On the 13th day of Christmas: your guide to boxing day trade

Posted on October 13th, 2017

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In 2015, the Retail Trading Act 2008 was amended to permit state wide trading on Boxing Day in 2015 and 2016. The 2015 amendments allowed all shops and bank branches to open on Boxing Day on the condition that staff freely elected to work without being coerced, harassed, threatened or intimidated to do so.

The 2015 amendments were required to be reviewed in 2017 to see whether Boxing Day trade should continue beyond 2016. A review of the legislation was conducted earlier this year in consultation with major retailers, their representative organisations, unions and other industry stakeholders to ascertain their experience of Boxing Day trading in 2015 and 2016.

The review found that the extension of Boxing Day trading was a success. As a result of the findings made, on 25 September 2017 the Retail Trading Amendment (Boxing Day) Act 2017 came into force allowing Boxing Day trade to continue.

Employers should be aware that while the 2017 amendments permit Boxing Day Trade to continue, it is an offence for an employee to be coerced to work on Boxing Day. An employer can be fined up to $11,000.00 if they are found to have forced an employee to work on Boxing Day. Employers who do not wish to trade on Boxing Day should also be aware that the legislation introduced fines of up to $22,000.00 for any landlord who forces a retailer to open on Boxing Day.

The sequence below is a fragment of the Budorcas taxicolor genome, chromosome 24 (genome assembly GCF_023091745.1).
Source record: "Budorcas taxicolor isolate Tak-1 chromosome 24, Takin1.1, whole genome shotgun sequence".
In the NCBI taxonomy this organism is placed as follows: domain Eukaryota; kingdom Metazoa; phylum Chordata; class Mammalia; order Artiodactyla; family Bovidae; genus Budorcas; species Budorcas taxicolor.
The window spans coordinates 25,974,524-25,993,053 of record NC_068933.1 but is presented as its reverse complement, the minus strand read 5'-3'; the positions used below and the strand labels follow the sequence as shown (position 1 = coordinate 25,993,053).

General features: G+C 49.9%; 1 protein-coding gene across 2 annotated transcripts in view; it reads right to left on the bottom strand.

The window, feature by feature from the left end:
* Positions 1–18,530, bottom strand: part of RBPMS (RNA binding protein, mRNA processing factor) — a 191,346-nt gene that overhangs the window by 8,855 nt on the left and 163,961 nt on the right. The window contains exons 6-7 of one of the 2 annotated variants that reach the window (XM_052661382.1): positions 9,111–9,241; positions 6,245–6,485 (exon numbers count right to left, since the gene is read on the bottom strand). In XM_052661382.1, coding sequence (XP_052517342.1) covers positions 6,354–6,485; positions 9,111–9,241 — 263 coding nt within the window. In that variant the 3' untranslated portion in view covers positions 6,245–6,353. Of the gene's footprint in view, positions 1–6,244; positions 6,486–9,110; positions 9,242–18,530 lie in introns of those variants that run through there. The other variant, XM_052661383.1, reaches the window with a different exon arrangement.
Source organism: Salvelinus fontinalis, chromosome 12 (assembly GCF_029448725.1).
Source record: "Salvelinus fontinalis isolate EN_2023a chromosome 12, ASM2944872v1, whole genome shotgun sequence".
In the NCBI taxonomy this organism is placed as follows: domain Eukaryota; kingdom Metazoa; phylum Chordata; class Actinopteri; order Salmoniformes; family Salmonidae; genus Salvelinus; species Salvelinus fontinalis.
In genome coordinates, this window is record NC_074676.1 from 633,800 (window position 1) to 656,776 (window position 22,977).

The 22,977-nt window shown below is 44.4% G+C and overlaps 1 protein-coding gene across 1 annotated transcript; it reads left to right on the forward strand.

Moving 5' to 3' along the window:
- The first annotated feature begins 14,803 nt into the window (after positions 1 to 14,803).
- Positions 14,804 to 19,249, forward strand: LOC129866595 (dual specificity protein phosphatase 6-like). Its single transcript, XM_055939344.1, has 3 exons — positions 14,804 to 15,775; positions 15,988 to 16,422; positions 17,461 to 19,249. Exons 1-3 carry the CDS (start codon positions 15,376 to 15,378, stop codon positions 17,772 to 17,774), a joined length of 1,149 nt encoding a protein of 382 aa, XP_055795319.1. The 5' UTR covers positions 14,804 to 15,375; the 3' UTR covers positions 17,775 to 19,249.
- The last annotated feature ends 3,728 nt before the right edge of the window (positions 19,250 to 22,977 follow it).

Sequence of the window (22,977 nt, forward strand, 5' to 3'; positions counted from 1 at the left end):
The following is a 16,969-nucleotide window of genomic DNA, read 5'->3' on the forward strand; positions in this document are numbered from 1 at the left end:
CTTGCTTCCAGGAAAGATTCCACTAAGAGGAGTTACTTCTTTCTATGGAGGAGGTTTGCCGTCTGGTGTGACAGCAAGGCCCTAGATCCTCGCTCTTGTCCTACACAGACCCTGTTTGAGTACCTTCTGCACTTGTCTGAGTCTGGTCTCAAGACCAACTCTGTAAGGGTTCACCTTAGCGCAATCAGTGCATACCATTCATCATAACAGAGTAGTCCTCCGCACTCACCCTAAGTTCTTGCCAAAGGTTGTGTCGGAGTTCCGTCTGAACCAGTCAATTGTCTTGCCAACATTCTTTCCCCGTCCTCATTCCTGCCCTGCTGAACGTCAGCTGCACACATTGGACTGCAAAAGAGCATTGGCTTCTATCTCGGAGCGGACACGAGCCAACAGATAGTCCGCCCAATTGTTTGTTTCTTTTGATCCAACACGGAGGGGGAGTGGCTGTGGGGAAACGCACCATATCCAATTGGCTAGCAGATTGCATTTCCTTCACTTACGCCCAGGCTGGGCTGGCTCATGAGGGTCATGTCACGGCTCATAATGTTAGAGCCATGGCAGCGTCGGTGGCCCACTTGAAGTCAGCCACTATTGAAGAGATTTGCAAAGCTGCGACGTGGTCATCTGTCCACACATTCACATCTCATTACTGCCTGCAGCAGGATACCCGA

Katie ThompsonKatie Thompson is a Solicitor at Mullane & Lindsay Solicitors and practises in the Commercial dispute resolution and litigation team. If you require any assistance in this area please contact Katie Thompson to arrange a consultation or contact our Newcastle or Sydney office. 

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